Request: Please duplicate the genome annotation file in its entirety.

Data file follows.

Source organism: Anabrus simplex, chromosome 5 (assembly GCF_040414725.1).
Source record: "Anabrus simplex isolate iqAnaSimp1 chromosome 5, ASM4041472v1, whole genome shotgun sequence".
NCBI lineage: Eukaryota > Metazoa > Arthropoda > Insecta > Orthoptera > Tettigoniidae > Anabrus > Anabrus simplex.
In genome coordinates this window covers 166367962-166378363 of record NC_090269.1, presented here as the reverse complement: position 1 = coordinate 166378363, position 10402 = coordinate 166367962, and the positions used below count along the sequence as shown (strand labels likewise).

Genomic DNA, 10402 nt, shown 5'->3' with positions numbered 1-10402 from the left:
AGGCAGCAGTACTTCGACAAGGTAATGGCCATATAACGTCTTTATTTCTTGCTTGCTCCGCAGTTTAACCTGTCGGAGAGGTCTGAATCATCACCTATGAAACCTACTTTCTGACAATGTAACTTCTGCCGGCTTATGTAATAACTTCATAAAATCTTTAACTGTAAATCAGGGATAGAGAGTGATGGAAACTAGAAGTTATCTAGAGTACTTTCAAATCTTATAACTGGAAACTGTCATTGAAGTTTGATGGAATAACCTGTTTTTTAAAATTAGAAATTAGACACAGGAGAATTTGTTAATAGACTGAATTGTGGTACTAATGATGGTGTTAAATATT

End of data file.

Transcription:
Source organism: Anabrus simplex, chromosome 5 (assembly GCF_040414725.1).
Source record: "Anabrus simplex isolate iqAnaSimp1 chromosome 5, ASM4041472v1, whole genome shotgun sequence".
NCBI lineage: Eukaryota > Metazoa > Arthropoda > Insecta > Orthoptera > Tettigoniidae > Anabrus > Anabrus simplex.
In genome coordinates this window covers 166367962-166378363 of record NC_090269.1, presented here as the reverse complement: position 1 = coordinate 166378363, position 10402 = coordinate 166367962, and the positions used below count along the sequence as shown (strand labels likewise).

Genomic DNA, 10402 nt, shown 5'->3' with positions numbered 1-10402 from the left:
AGGCAGCAGTACTTCGACAAGGTAATGGCCATATAACGTCTTTATTTCTTGCTTGCTCCGCAGTTTAACCTGTCGGAGAGGTCTGAATCATCACCTATGAAACCTACTTTCTGACAATGTAACTTCTGCCGGCTTATGTAATAACTTCATAAAATCTTTAACTGTAAATCAGGGATAGAGAGTGATGGAAACTAGAAGTTATCTAGAGTACTTTCAAATCTTATAACTGGAAACTGTCATTGAAGTTTGATGGAATAACCTGTTTTTTAAAATTAGAAATTAGACACAGGAGAATTTGTTAATAGACTGAATTGTGGTACTAATGATGGTGTTAAATATT